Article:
How do we help materialistic kids who are full of the things of this world…still hunger for the things of God?
As a child of the ’70s, I was privileged to grow up around some of the best toys ever: Lincoln Logs, Weebles, Sit ‘N Spin, and the most awesome of all — Stretch Armstrong! The majority of the kids in the 21st century have no idea what those wonderful gadgets of yesteryear are. I remember for my mom to even consider getting me a Stretch Armstrong I had to make straight A’s! I had to work for it and then understand the sacrifice in obtaining that goal. She wanted me to understand that I couldn’t just have whatever I wanted at my beck and call, and she wanted me to be thankful when I did receive a gift from her.
Today it’s computer games, cell phones, and participation in community sports teams — some of which have annual dues costing almost more than what one semester of college room and board cost me in the early ’90s. This is the age of what you want is what you’ll get, and materialism can rob children of the things that really matter. How do we help materialistic kids who are full of things still hunger for the things of God?
High Cost of Materialism
I minister within a community where millionaires are a dime a dozen, and the average household income within a two-mile radius of our church is $250,000-plus. Most of the kids in our area are just handed new stuff at will. If they want it, they have it. Birthdays and Christmas come every day or every week for some of these kids.
I absolutely love my church, and even after being on staff for almost 10 years, I still can’t imagine being anywhere else. I’m blessed to minister alongside some of the most spiritually mature and well-balanced parents around. However, all that being true, our church is located in the heart of one of the wealthiest areas in the United States, and with that comes the blessings and curses of sharing Christ and his truths with those who are ultrawealthy. I have a first-row seat in the arena of watching well-meaning parents damage their children’s spiritual formation without even realizing it. I have elementary-age children coming to church with iPods, cell phones, the latest in handheld video games, and jeans that cost enough to cover my monthly car payment.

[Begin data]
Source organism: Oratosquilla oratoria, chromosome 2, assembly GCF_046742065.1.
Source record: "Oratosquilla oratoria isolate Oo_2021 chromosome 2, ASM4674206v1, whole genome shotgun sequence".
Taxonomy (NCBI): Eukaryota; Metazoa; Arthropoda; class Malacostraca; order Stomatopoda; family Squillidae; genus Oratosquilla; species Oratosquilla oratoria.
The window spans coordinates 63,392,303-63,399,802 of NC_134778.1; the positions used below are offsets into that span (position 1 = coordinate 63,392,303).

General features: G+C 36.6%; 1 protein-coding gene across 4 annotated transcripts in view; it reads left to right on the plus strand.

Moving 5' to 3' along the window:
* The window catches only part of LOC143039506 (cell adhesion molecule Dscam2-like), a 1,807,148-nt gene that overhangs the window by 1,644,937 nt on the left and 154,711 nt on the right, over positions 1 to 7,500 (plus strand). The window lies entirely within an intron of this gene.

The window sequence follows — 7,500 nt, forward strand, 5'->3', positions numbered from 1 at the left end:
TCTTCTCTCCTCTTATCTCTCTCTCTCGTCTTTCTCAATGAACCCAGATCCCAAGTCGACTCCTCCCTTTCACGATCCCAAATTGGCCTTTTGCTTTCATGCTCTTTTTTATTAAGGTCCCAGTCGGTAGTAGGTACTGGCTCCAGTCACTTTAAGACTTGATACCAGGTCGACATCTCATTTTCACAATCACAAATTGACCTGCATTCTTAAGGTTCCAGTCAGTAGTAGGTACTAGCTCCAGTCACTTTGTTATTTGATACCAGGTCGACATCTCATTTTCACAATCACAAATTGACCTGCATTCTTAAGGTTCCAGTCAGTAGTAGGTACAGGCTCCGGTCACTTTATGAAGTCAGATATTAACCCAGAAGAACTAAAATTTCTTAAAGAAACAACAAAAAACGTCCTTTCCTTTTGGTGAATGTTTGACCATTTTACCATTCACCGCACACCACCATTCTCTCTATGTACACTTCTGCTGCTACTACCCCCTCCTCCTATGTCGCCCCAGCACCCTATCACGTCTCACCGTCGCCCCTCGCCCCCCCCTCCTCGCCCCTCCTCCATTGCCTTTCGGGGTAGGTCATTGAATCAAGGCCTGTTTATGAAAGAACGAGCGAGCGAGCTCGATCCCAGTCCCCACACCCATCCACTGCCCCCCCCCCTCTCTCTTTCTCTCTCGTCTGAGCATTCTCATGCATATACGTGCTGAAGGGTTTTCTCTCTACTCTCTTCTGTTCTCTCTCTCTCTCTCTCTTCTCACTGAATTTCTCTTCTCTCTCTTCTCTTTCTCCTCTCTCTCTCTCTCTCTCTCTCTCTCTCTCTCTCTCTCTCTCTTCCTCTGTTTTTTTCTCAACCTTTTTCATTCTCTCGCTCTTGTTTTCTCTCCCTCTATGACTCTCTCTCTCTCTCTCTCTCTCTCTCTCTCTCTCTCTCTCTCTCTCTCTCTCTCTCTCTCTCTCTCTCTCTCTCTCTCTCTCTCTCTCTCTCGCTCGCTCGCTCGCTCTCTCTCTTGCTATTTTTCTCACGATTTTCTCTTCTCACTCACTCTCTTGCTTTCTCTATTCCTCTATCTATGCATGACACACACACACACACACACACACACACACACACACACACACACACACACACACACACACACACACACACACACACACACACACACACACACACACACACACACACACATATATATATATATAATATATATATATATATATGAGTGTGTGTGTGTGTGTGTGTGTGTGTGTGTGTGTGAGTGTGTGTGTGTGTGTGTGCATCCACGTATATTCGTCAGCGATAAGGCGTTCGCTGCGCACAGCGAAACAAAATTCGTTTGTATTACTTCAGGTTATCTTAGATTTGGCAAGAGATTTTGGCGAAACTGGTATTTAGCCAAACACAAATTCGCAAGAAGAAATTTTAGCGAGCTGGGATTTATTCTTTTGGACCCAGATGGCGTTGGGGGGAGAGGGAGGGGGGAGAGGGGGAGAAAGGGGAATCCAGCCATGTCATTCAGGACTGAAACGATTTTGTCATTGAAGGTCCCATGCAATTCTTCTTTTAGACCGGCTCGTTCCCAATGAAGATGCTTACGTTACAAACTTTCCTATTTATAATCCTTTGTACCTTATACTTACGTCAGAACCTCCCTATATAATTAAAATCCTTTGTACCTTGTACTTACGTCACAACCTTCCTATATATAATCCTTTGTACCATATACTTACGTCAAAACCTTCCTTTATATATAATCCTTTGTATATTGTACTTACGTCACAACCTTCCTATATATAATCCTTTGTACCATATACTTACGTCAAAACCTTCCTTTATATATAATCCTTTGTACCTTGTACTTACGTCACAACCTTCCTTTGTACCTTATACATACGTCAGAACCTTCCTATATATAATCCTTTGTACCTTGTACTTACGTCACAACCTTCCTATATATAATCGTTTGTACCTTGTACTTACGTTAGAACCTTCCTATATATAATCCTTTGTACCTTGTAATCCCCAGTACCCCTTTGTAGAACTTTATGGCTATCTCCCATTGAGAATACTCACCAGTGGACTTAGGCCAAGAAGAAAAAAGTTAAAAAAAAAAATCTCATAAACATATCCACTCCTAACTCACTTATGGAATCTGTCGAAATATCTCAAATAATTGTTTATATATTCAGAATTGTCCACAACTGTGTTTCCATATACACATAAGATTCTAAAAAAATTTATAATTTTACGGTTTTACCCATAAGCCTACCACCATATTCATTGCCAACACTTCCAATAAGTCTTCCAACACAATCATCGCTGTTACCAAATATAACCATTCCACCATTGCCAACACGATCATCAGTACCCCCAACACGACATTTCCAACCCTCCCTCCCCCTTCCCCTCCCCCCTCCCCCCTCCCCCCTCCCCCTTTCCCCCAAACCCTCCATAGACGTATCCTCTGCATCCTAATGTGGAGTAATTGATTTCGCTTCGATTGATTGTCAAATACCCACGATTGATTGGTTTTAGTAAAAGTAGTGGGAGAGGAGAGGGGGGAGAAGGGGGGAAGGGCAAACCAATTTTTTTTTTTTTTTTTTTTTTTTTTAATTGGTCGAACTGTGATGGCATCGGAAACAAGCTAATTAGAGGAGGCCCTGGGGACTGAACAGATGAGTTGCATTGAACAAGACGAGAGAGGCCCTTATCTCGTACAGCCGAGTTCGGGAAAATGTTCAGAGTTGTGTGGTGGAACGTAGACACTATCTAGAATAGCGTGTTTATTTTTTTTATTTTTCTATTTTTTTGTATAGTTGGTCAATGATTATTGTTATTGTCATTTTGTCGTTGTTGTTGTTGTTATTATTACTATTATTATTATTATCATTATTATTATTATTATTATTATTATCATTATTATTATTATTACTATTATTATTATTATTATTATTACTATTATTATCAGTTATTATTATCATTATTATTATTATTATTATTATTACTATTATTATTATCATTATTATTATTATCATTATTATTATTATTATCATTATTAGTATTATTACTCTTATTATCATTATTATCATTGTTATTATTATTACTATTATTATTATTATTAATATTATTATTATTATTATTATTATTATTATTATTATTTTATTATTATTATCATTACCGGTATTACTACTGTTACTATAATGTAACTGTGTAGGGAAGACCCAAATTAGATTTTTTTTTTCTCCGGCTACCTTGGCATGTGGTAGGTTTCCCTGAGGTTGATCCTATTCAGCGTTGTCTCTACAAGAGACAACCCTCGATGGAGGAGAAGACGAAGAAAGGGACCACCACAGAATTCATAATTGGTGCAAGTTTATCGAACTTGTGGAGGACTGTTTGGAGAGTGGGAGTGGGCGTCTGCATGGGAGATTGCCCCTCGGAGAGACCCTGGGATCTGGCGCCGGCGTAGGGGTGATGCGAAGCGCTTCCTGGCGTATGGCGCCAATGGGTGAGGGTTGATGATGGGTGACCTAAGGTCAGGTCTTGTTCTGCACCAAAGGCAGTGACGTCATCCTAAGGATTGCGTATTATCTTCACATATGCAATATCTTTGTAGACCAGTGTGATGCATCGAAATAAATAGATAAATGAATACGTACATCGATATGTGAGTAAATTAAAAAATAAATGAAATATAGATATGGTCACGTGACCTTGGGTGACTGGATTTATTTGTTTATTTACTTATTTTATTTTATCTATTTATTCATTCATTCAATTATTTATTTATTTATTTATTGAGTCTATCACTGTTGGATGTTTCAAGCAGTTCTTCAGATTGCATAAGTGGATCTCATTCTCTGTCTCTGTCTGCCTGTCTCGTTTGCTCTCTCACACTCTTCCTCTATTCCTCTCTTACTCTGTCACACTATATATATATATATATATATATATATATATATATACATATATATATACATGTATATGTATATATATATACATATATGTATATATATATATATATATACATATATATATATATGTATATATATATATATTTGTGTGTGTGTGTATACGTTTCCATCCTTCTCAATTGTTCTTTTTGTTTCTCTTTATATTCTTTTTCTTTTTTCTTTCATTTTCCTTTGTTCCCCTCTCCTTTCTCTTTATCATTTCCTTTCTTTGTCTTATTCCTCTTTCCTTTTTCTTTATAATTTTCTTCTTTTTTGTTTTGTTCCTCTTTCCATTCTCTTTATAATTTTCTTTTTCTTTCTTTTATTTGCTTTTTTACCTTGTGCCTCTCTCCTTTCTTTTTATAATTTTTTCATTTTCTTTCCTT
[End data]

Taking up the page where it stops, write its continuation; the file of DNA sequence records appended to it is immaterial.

But materialism isn’t just a thing for the ultrawealthy. Kids in every social class are at risk of defining themselves by what they own, what they wear, and what their friends own and wear. Our culture’s materialism insidiously distracts from what kids really need. And we as messengers of the hope of Christ can feed kids’ real needs if we understand them.
Kids Need to Connect.
Materialism takes a heavy toll on a family’s well-being because kids want relationships more than things. According to an article by Ted Villaire on pta.org, kids become lonely, depressed, and angry when parents give them things instead of attention. The result is broken relationships and longing.
Feed the Need
To help families connect, encourage them to focus on time rather than on things. Give them opportunities at your church to be together — simple, silly fun is better than a staged show. Provide opportunities for them to play and talk together. Challenge families to have fun nights at home — Board Game Night, Video Night, Take a Hike Night. Give parents the reason — kids long for time with them more than anything else.
Kids Need Satisfaction.
“The problem with being materialistic,” according to Kristin Brooke Beck on kristensguide.com, “is that it’s only a temporary high. You get stuff, you feel good, then the novelty wears off, and you’re forced to buy more stuff to get happy again.” It’s a very unhappy cycle that, truthfully, never satisfies.
Feed the Need
Stop the voracious “gimme” machine by helping kids understand what truly satisfies. Lead them through exercises that help them determine what matters most in life — loving people and God. Help them see how this is truly the eternal treasure their hearts and souls long for.
Kids Need to Matter.
The risk for kids who live in the what you want is what you’ll get zone is that they define themselves by what they have — not by who they are. This leads to self-centeredness and selfishness. In fact, some experts say that children who grow up with extreme materialism will develop unhealthy self-love (narcissism) and a sense that they have a right to be served and given to (entitlement).
Feed the Need
Other than curbing parents’ giving to children (which is a decision children’s ministers cannot control), the best cure for narcissism and a sense of entitlement is to develop a heart of gratitude in children. Gratitude also helps kids get their eyes off themselves so they see others’ needs. An online survey conducted by Harris Interactive reveals that children and teenagers ages 8 to 18 are more generous when they’re grateful for their belongings. According to the study, “Those youth who reported appreciation for loved ones and a desire to help them also were most likely to express generosity toward strangers and those less fortunate,” the study says.
Kids Need to Stand Out.
Kids want to be special. They want to be popular. They want to be looked up to. Often, when self-esteem declines in early adolescence, kids turn to gadgets and brand-name clothing to define themselves. From the Harris Interactive study mentioned above, the study’s authors, Lan Nguyen Chaplin and Deborah Roedder John, say that a drop in self-esteem as children age “mirrors patterns in materialism.”
Feed the Need